Watchout 2023 Grad Show highlights KPU students’ artistry

Graduating Wilson School of Design students showcased their final projects and portfolios

KPU Wilson School of Design Watchout 2023 Grad Show students pictured left to right: Christian Pagal, Elorm Afewu, and Rebekah Mercs. (Claudia Culley/Keet Kailey)

KPU Wilson School of Design Watchout 2023 Grad Show students pictured left to right: Christian Pagal, Elorm Afewu, and Rebekah Mercs. (Claudia Culley/Keet Kailey)

Kwantlen Polytechnic University’s Wilson School of Design graduates showcased their artistic talent at the Watchout 2023 Grad Show last week.

Over 100 students in their last semesters of the interior design, product design, graphic design for marketing, fashion marketing, foundations in design, technical apparel design, and fashion and technology programs featured their final projects and portfolios for attendees to engage with. 

The showcase kicked off on Thursday, April 20 in the evening with an industry night that around 450 people attended. Friday morning saw around 350 people during highschool tours, and around 580 attendees came in the evening for the friends and family night event.

The vision for this showcase was inspired by design patterns from the 1960s, a deep colour palette representing each program at the Wilson School of Design, and the conceptualization of curiosity and observation. 

This was the first time the Wilson School of Design put on a showcase of this kind, and students helped plan, stage, and market the event. In addition to students’ work, the event featured a live DJ along with free food and drinks.

Rebekah Mercs was one of seven product design students at the event, and showcased her capstone project “Bloom,” nature-inspired children’s furniture.  

“So the concept is six petals that are cushions and they surround an ottoman chair,” says Mercs. 

“The pedals can come up and down to create a fort and they’re attached using snaps. When the child outgrows the petal concept, they can remove all the petals from the ottoman and be left with the ottoman that goes with them into adulthood.” 

As someone who works with children at day camps, Mercs says children often enjoy building forts and using them as a way to find some privacy, which inspired her to create “Bloom.”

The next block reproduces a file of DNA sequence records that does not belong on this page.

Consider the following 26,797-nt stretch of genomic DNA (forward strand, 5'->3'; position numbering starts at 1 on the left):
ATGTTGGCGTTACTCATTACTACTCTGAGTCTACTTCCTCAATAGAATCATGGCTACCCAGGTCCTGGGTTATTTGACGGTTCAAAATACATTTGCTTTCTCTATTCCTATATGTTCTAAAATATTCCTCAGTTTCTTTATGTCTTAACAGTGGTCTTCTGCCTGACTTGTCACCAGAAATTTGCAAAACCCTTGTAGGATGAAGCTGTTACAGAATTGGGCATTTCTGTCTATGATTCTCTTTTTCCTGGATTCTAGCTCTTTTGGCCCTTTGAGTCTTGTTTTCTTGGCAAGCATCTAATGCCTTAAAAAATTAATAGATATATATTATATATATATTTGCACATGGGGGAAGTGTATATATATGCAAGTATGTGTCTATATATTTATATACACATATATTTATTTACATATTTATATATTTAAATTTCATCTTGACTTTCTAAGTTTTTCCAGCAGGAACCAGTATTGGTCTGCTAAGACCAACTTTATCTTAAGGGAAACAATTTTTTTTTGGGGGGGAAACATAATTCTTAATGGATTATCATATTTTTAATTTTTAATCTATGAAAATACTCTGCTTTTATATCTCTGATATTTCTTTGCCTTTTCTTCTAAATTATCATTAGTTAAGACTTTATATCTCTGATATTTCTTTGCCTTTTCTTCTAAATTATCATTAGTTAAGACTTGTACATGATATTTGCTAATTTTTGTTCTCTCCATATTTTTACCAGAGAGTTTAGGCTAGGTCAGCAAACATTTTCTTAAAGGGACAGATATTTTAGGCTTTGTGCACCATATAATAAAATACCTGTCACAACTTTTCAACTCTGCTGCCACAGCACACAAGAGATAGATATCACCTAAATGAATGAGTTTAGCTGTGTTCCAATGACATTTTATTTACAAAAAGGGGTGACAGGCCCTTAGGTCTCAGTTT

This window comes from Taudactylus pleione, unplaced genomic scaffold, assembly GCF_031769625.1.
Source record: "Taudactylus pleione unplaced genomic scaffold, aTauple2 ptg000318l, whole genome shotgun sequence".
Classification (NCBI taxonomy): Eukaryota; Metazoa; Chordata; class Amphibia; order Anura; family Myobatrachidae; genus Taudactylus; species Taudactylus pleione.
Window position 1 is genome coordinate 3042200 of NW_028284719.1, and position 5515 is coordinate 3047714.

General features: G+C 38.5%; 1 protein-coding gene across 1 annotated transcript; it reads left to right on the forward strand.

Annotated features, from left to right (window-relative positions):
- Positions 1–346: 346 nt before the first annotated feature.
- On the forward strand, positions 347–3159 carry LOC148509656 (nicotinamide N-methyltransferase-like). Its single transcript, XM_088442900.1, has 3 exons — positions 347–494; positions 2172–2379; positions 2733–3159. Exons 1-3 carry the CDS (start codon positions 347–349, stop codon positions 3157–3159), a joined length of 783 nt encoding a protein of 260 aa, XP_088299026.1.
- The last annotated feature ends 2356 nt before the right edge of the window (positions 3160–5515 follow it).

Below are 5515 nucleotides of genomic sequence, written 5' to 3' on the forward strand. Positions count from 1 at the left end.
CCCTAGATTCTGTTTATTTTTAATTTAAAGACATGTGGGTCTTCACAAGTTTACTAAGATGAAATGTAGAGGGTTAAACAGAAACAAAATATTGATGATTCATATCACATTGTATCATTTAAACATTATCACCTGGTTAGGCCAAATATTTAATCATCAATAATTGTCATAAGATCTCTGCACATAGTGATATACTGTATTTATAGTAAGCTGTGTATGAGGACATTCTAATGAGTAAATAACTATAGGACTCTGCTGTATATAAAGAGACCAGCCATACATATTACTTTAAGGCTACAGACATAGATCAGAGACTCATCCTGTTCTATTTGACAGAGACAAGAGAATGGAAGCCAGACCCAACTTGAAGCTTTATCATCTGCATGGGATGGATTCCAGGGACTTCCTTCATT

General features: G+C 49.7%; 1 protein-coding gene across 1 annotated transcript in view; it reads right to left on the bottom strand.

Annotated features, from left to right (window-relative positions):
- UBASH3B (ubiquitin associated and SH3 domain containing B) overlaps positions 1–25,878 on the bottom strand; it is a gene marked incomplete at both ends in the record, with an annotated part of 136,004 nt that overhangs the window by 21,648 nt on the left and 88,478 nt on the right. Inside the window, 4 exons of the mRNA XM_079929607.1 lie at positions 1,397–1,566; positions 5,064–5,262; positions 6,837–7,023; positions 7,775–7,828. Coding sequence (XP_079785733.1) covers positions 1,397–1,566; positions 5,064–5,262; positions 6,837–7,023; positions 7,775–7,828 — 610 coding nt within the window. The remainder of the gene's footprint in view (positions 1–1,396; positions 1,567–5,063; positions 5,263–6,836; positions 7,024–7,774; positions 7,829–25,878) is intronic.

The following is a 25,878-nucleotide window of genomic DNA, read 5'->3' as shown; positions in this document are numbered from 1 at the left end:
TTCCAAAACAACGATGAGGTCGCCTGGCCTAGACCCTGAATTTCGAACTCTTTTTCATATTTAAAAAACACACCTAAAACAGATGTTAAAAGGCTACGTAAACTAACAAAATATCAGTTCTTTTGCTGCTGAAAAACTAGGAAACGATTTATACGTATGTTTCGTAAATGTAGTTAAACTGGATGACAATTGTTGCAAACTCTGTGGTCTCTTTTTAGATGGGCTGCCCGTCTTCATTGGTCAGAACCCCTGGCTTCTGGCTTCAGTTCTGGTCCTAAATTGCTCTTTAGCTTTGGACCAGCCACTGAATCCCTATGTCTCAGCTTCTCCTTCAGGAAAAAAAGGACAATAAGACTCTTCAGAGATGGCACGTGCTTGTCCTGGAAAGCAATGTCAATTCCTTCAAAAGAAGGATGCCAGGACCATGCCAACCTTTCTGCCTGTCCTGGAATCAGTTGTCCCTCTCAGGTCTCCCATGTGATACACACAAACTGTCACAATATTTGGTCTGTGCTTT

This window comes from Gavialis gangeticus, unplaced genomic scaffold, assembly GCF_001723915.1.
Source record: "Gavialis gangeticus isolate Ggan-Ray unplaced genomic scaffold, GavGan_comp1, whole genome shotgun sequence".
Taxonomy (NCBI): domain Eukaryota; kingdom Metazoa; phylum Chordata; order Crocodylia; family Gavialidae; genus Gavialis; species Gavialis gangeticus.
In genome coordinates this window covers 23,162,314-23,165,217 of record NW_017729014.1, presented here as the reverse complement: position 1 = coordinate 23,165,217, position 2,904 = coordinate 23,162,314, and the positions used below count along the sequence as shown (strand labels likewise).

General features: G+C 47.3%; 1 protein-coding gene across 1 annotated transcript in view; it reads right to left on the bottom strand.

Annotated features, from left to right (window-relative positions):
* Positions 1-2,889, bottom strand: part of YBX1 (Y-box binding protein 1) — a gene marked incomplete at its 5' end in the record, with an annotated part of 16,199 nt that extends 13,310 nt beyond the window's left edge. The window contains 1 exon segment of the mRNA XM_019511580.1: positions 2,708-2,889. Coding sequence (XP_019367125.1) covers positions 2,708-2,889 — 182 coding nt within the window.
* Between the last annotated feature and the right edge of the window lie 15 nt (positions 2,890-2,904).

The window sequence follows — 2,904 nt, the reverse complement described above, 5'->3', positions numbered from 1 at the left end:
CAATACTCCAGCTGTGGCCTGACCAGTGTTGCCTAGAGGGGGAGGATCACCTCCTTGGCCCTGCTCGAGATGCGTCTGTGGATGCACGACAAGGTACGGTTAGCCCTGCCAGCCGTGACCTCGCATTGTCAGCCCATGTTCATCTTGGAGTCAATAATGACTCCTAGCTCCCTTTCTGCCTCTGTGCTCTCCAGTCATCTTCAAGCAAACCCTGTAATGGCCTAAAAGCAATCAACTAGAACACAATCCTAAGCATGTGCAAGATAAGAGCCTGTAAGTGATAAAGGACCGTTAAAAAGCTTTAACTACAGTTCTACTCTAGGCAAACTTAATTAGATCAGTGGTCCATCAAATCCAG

“I also did a lot of research into play and how play helps children’s development. I wanted to create a way to have a piece of furniture in the home that would be playful and … that could grow with the child.”

After a few months of research, Mercs moved onto prototyping and finding the right materials to use. 

“I spent a lot of time in the workshop here at KPU, building, working with wood, building the ottoman, and then sewing up the pedals. After that, I did some testing with children,” she says.

“It was really important to me to be able to do something for kids because I work with them. They’re all super important to me, so I wanted to make something that I thought they would enjoy, and maybe I can bring to the day camp I work with.”

Eighteen students from the graphic design for marketing program were also at the event. Christian Pagal was one of these students and featured a portfolio of his work. 

“I’m [showcasing] a good mix of different mediums in terms of graphic design,” Pagal says.

“I have some user interface design. I did a few publication projects. I have a photo project I did for Arc’teryx last year. I also have a rebrand project I did during my mentorship with One Twenty Three West [which was] for Taiga Works, an older outdoor brand. I have a few other projects that I’m showcasing as well.”

Pagal says for him generating design concepts is all about understanding the foundations of what currently exists and making it your own.

“It’s really about finding references, taking what’s good out of those, and then turning it into something unique for that brand, or identity, or entity, or whatever it is,” he says. 

Pagal starts his work by sketching and creating storyboards before digitizing his art. 

“I think my work is a very holistic impression of who I am as a person,” he says. “I obviously want to still design for other people, but I realized that my work is just a part of me and who I am, and I’m okay with that.”

Also at the event was Elorm Afewu, one of 22 graduating fashion and technology students. Afewu showcased “Vespera,” a clothing line she created for plus-women who want unrestricted movement in their everyday lives. 

“My collection, ‘Vespera,’ was inspired by my daily experiences and different clothing. I realized a lot of [clothing] tends to restrict your movement, or it’s not necessarily very comfortable to be in all day, so I wanted to do something about that,” she says. 

Afewu sewed all model clothing herself, and included lacing, gussets, and pleats to give users unrestricted movement. She designed a variety of dresses, skirts, pants, shirts, and jackets that embrace her blue, coral, yellow, and white colour palette along with playful designs. 

“I’m hoping to maybe produce my collection. A lot of people have expressed interest in buying it,” Afewu says.

“I like getting to make things that make a difference, not only to make things fun but also make sure that it’s functional so that it can help improve your life in some way.” 

To learn more about the Watchout 2023 Grad Show and to see other students’ projects and portfolios, head to their website or to the Wilson School of Design’s Instagram page.